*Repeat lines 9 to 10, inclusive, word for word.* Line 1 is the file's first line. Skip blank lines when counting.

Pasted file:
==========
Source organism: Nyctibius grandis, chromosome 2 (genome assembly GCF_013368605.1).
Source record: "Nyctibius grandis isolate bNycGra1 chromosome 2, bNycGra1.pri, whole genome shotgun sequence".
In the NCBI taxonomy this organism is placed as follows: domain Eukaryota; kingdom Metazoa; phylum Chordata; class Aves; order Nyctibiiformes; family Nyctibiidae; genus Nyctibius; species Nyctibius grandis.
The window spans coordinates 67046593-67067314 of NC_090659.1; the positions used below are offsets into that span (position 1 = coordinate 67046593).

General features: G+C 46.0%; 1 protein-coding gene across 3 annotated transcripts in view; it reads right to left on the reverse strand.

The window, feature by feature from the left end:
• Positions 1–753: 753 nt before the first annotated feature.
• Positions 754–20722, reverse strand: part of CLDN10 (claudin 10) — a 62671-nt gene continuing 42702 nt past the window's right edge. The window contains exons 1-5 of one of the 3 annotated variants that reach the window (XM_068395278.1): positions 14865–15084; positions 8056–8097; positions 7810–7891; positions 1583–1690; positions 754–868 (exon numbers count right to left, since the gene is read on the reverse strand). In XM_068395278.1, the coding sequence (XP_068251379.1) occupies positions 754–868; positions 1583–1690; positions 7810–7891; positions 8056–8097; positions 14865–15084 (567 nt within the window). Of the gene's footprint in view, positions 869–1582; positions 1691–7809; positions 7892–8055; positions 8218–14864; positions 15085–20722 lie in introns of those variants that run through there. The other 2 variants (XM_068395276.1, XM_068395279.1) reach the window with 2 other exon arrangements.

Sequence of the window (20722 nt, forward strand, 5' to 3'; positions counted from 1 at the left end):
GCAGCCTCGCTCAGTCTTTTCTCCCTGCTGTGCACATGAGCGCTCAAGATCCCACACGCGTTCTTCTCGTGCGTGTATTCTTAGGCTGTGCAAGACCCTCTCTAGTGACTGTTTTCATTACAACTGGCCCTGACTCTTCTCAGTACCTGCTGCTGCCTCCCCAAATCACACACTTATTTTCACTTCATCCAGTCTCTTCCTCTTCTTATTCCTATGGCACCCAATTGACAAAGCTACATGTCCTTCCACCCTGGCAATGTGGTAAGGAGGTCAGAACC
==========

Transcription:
Sequence of the window (20722 nt, forward strand, 5' to 3'; positions counted from 1 at the left end):
GCAGCCTCGCTCAGTCTTTTCTCCCTGCTGTGCACATGAGCGCTCAAGATCCCACACGCGTTCTTCTCGTGCGTGTATTCTTAGGCTGTGCAAGACCCTCTCTAGTGACTGTTTTCATTACAACTGGCCCTGACTCTTCTCAGTACCTGCTGCTGCCTCCCCAAATCACACACTTATTTTCACTTCATCCAGTCTCTTCCTCTTCTTATTCCTATGGCACCCAATTGACAAAGCTACATGTCCTTCCACCCTGGCAATGTGGTAAGGAGGTCAGAACC